There is one way, and only one way, to specify the size of an image. That is: the number of pixels that make up that image. How many pixels wide it is by how many pixels high.
Now, you might be inclined to ask, “What about megabytes, Nerd?” To which I’d reply, “Yes! Yes, you are correct. Megabytes are a way to measure the ‘size’ of the image file”. An answer that would immediately be followed by, “NOW GET OUT!” in my very best Maya Rudolph as Donatella Versace voice.
We’re talking about how big your digital image needs to be to make a print or display it on the web.
No matter what you are planning for your image, it’s fairly important to save your photo at the resolution you intend to display it. Let’s start off with saving images for print.
How to create the right size image for printing
Unless you are printing huge (a poster, tradeshow banner, or billboard) you will almost certainly be printing on a 300 DPI (dots per inch) printer, simply because this is the resolution of most printers.
300 DPI means the printer is going to spit out 300 little dots of ink every inch, on every row of your photograph. It is recommended that your image file contains the same number of pixels per inch that your printer is going to be printing per inch.
When somebody asks you for a “300 DPI file,” what they are really asking for is enough pixels to print that image on a 300 DPI printer.
Getting a “300 DPI” file
Since we know the printer is going to print at 300 dots per inch, all we need to do is figure out how many pixels to give the printer. That number is achieved by multiplying 300 by the number of inches the print is to be.
For a 4 x 6 photographic quality print, on a 300 DPI printer, you want 1200 x 1800 pixels.
Secretly, too much figurin’ gives me the math-sweats. If you suffer a similar plight, perhaps this chart will save you some frantic squirting of stain remover on the pits of your favorite shirt.
Size vs Shape
Your image needs to be the same aspect ratio (shape) as the paper you are printing on, otherwise things get either distorted or cut off. If your image is already the same shape as your paper, you can make this adjustment with the Resize tool.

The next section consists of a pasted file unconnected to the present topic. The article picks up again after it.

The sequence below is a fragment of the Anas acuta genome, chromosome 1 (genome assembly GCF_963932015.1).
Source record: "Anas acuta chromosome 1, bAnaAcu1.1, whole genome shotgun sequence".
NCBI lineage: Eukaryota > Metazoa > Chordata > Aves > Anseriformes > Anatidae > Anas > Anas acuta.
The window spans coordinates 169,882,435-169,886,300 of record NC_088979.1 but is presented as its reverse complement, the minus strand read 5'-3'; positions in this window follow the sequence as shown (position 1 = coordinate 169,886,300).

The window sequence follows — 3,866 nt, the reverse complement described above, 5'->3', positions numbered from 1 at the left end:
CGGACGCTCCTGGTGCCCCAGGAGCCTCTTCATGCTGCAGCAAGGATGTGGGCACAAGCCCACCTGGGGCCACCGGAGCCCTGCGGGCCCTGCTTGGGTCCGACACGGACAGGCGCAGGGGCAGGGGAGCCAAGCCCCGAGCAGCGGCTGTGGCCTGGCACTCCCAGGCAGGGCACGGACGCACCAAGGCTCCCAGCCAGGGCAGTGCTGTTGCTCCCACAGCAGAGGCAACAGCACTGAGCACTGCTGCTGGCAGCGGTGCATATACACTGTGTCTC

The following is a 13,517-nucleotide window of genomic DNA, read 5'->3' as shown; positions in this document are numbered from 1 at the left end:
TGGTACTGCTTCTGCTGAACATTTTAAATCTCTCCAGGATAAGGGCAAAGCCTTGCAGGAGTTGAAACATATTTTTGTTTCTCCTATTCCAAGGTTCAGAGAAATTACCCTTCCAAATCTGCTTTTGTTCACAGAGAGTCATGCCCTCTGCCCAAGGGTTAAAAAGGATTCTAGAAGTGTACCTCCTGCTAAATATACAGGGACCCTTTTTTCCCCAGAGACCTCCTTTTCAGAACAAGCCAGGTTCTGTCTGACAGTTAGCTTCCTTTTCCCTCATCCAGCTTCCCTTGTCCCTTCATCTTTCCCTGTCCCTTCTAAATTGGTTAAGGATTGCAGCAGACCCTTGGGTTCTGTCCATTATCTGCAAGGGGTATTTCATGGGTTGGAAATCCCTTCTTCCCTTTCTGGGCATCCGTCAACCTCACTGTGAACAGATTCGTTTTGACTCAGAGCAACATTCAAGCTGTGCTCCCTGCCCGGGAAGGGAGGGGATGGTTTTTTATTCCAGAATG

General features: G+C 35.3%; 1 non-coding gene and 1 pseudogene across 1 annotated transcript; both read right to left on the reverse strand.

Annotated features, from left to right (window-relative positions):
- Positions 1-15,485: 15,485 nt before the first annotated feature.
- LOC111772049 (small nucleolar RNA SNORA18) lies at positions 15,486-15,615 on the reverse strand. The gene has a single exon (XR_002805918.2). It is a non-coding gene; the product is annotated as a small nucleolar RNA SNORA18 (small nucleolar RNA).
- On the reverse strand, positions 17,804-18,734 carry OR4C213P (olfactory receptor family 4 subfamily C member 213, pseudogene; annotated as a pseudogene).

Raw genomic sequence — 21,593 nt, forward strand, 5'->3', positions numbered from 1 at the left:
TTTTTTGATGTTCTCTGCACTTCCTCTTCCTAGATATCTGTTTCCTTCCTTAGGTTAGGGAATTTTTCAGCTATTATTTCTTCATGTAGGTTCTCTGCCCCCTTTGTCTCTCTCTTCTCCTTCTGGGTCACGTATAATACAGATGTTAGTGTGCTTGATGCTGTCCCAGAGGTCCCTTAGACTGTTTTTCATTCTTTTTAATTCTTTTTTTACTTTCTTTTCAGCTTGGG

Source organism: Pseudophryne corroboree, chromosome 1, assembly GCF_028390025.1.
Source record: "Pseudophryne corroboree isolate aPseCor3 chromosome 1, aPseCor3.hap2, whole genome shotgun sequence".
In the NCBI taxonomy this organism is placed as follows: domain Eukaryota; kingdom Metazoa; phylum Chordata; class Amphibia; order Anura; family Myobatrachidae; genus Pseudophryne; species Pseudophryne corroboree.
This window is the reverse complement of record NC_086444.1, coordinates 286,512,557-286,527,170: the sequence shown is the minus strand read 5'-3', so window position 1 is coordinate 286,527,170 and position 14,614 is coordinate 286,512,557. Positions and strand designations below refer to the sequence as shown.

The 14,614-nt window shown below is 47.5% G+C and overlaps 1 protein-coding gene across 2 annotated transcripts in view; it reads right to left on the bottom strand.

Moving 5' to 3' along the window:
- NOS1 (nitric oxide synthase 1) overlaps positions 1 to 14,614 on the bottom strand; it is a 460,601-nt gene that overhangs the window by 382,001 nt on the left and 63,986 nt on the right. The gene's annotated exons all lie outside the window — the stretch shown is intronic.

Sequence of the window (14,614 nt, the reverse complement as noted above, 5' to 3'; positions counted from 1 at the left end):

Displaying images on a screen
Monitors and screens use pixels much more sparingly than printers. Where a printer gobbles up 300 of your hard-earned pixels per inch, the miserly monitor might only use as few as 72.
That means that a 2400 x 3000 pixel image used to create an 8 x 10 print would display at about 2 ¾ feet (yes, we’re talking feet here, folks, not inches) on a 72 PPI monitor.
Sizing for the web would be pretty easy if all screens were 72 PPI. Trouble is, they aren’t; not by a long shot. They used to be, and 72 ppi is still used as a reference for designers, but most modern PC monitors are 96 PPI. Retina displays can be around 220 PPI. This complicates selecting an image size for the web.
You may have noticed when talking about the resolution of printers the term DPI was used, and now when talking about monitors we’ve switched to PPI (pixels per inch). Good eyes! …and yes, that’s right. Monitors don’t deal in dots of ink, they have pixels that light up to create your image.
Sizing images for sharing on the web
When saving images for a website or blog, it is often the existing site layout that will dictate how many pixels high and wide you need to size your image.
On our blog, the images within the posts are around 600 pixels wide. Header images that span the entire page might be larger, in the neighborhood of 1200 pixels, which leaves it up to the browser to stretch it if the browser window is larger.
If you over-accommodate large displays, you’ll end up serving images that slow your site down. It’s a balancing act. You want the smallest file that works for your purpose.
When not matching an image to a particular layout, you can be fairly loose with the size. What I consider a “high resolution” share on the internet would be in the neighborhood of 1200 – 1600 pixels wide.
Make the just-right adjustments with PicMonkey Premium. Upgrade now.